Boiled eggs are a big part of my “eating for productivity” plan. I buy two 18-packs of eggs every week and immediately boil one of them and set it in the fridge. When I’m running late and don’t have time for breakfast, I have eggs waiting for me. When I need an afternoon snack and the potato chips are calling my name, I peel an egg instead.

6. Avocados

Eat avocados to boost productivity

Avocados are getting a bad rep lately. Most of the year, they are quite expensive, and millennials reportedly pay $19 to eat them on toast, but nutritionally, they’re a super food filled with beneficial fats, vitamins, and minerals.

Avocados can help you get over your afternoon slump. They’re rich in folate, which helps prevent “build-up of homocysteine, a substance that can impair circulation and delivery of nutrients to the brain” (medlicalnewstoday.com).

The best way to eat an avocado as a snack is with whole grain chips or crackers. Guacamole, with antioxidant-rich tomatoes and onions, increases their benefit. Use a generous amount of lime juice on your guacamole, and keep it in the fridge at work for up to four days!

7. Blueberries

Eat blueberries to boost productivity

Blueberries are a major memory-boosting fruit. Eat This, Not That reports that “the flavonoids in blueberries have been shown to improve spatial memory in rats. Their antioxidants help lessen inflammation.”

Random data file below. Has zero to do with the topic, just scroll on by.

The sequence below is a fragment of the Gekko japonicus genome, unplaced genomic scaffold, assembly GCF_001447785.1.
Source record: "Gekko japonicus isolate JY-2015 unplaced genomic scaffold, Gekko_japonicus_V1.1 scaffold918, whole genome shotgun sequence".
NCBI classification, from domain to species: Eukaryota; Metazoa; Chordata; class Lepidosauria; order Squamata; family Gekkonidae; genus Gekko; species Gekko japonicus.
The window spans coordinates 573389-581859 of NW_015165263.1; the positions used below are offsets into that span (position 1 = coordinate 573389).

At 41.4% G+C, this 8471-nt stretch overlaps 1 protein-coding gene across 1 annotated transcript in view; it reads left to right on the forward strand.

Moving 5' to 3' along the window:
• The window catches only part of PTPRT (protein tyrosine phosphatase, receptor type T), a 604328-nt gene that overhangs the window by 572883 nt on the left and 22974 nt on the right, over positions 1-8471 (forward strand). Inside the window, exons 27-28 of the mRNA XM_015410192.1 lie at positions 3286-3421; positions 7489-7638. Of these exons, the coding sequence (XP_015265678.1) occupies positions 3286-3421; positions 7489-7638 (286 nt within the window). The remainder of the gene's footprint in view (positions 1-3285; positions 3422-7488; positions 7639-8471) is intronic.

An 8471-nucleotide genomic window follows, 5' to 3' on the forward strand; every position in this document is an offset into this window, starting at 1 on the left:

If blueberries aren’t in season near you, you can buy them freeze dried at Trader Joes or other health food stores. You can also find blueberry raisins, though they tend to be higher in sugar content than their freeze-dried counterparts.

8. Granola

Eat granola to boost productivity

Whole grains top the list of brain foods for most nutritionists, but making whole grains portable without adding a bunch of junk to them is tough. My daughter and I both eat gluten free due to celiac disease, which means we have to be very careful with whole grains. Luckily, we’ve been able to find gluten-free granola mixes at places like Earth-Fare and Whole Foods.

Look for a good mix that has low sugar content. We like the French vanilla almond granola you can buy in bulk at Whole Foods.

9. Almond Butter

Eat almond butter to boost productivity

High-protein nut butters make excellent snacks, especially when paired with fruit. One tablespoon of almond butter contains 3.4 grams of protein, 11% of your daily value of magnesium, and 3% of your daily value of iron.

Try eating almond butter as a dip for your favorite apple. It’s also good with pears.

10. Pumpkin Seeds

Eat pumpkin seeds to boost productivity

Even if you can’t order a pumpkin spice latte, you can still give your brain a boost with roasted pumpkin seeds. Dr. Mercola explains that pumpkin seeds are full of “magnesium and manganese to copper, protein and zinc, pumpkin seeds are nutritional powerhouses wrapped up in a very small package. They also contain plant compounds known as phytosterols and free-radical scavenging antioxidants, which can give your health an added boost.”

You can find pumpkin seeds in grocery stores and some convenience stores. I like to eat them in homemade trail mixes with sunflower seeds and dried cranberries.